RootsAir From Costa Rica, joined Feb 2005, 4188 posts, RR: 37 Posted (10 years 11 months 6 days ago) and read 3815 times:
Hi to all
As you know , a couple of years ago, airlines started their frequent flyer programs in order to make them more attractive. Ever since, their success has been gargantuan. I thus wanted to know some information about these programs
a) I would like to know when such programs were started
b) Who was the first one who started them ?
c) Could you more or less tell me what year the major airlines started introducing them ?
A man without the knowledge of his past history,culture and origins is like a tree without roots
Lincoln From United States of America, joined Nov 2004, 3887 posts, RR: 7
Reply 5, posted (10 years 11 months 5 days 22 hours ago) and read 3710 times:
Quoting Lemurs (Reply 4): Wait, are you sure about that? I'm pretty sure I read in another thread somewhere that AA was single-handedly responsible for everything bad in the airline industry.
Hey, if you're the industry leader in terms of innovation you'll come up with some bad stuff as well as some good.
Those airlines that never fail are the ones that only do things after someone else has tried them...
First widespread computer usage for reservations? American Airlines
First pax loyalty program? American Airlines (a university I was looking at at one point claims it was one of their graduates @ AA)
AA is full of Firsts...
CO Is My Airline of Choice || Baggage Claim is an airline's last chance to disappoint a customer || Next flts in profile
Picarus From United States of America, joined Dec 2000, 314 posts, RR: 1
Reply 6, posted (10 years 11 months 5 days 20 hours ago) and read 3668 times:
Yes, yes, yes...AA was the first to offer a FF program like we know it today. However, airlines in the U.S. had been offering marketing programs for years to attract and retain customers. They may not have evoke the card carrying "prestige" of being a FF with a given airline, but they were loyalty programs nevertheless.
A couple that spring to mind are the onboard scratch-off games from the 1970s and even the "clubs" that provided a respite away from the hustle and bustle of the terminals and gate areas.
Jcavinato From United States of America, joined Jan 2005, 523 posts, RR: 0
Reply 7, posted (10 years 11 months 5 days 19 hours ago) and read 3651 times:
I flew TWA a lot in the 60s and 70s. They then sent me a couple of briefcase tags with the instruction to put the briefcase up on the counter with the tag in view of the agent whenever I spoke with him/her. That got me onto oversold flights and into their clubs (which were for first class and luggage tag holders). United did a similar thing when I worked for them in the 60s. So loyal customers were captured and treated well back then.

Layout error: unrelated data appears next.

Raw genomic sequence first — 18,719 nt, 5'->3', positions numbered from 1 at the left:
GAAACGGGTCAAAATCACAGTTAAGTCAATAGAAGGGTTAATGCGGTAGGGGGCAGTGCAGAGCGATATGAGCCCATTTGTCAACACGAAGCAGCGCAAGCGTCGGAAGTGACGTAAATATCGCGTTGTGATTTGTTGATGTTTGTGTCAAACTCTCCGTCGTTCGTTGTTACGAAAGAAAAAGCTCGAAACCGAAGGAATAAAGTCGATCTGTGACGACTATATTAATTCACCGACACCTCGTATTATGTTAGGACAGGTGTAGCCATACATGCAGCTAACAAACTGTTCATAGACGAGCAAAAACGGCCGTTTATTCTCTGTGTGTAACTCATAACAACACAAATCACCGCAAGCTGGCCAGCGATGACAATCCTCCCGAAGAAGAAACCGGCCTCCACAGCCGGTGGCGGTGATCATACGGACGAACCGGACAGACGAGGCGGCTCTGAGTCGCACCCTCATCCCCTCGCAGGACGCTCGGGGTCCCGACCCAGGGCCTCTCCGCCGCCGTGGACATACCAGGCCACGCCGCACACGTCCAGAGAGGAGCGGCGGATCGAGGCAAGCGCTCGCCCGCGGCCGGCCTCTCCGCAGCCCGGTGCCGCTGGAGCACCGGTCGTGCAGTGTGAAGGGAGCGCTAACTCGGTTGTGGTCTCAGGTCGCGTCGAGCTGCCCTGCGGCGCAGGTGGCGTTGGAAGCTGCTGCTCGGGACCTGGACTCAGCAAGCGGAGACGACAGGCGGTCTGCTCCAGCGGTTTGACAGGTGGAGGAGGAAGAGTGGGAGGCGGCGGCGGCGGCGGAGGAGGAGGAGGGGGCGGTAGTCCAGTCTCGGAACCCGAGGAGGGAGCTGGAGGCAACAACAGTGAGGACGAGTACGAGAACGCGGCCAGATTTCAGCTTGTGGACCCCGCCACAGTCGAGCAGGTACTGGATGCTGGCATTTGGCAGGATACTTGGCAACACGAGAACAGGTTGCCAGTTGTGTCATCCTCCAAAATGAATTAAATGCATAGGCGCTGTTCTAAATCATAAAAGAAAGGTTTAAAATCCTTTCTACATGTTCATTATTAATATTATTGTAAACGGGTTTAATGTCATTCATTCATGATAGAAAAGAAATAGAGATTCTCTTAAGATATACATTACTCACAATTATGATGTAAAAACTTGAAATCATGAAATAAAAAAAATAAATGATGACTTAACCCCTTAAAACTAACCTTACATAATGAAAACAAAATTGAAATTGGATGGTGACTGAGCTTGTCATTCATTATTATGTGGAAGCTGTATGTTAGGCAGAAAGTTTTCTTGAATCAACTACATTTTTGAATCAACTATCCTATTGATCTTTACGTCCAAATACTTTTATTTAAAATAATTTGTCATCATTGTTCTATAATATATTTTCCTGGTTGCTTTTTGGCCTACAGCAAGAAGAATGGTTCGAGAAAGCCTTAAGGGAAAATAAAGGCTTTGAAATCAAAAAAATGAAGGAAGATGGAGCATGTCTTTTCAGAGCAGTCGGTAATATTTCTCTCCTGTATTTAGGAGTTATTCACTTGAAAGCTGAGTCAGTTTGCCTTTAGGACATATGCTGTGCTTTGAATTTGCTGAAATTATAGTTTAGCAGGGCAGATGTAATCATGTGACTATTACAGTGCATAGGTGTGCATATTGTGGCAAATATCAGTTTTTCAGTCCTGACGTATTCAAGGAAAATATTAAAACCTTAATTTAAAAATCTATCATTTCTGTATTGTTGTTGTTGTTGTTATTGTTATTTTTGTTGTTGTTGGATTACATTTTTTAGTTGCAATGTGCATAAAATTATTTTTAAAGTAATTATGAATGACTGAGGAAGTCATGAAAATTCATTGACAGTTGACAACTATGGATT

AADC10 From United States of America, joined Nov 2004, 2148 posts, RR: 0
Reply 8, posted (10 years 11 months 5 days 19 hours ago) and read 3630 times:
Quoting Lemurs (Reply 4): Wait, are you sure about that? I'm pretty sure I read in another thread somewhere that AA was single-handedly responsible for everything bad in the airline industry. Yeah sure
Well, some airlines think that the Frequent Flyer program is a bad thing.
My understanding is that early in the deregulation era Robert "Fang" Crandall was looking for ways to keep business fliers, who were used to half empty planes with seats that were much larger than today, on flights that were full, sandwiched in between tourists and other discount ticket holders. One of his executives (I forgot his name) came up with the idea and Crandall apparently wrote "good" or something like that on the memo. Fang also pushed hard to computerize the reservation system, which helped to make having a frequent flyer program possible.
Of course, Crandall's problem was that he was so tough and aggressive he undermined himself in his number 1 goal: to surpass United as the largest airline in the world. When PanAm was crumbling and needed to sell of its prized routes, they were not even offered to American because they were afraid Fang would outmaneuver them in negotiations, so they sold them to the more collegial Dick Ferris at UA. Obviously AA did eventually surpass UA, but only after Crandall's departure.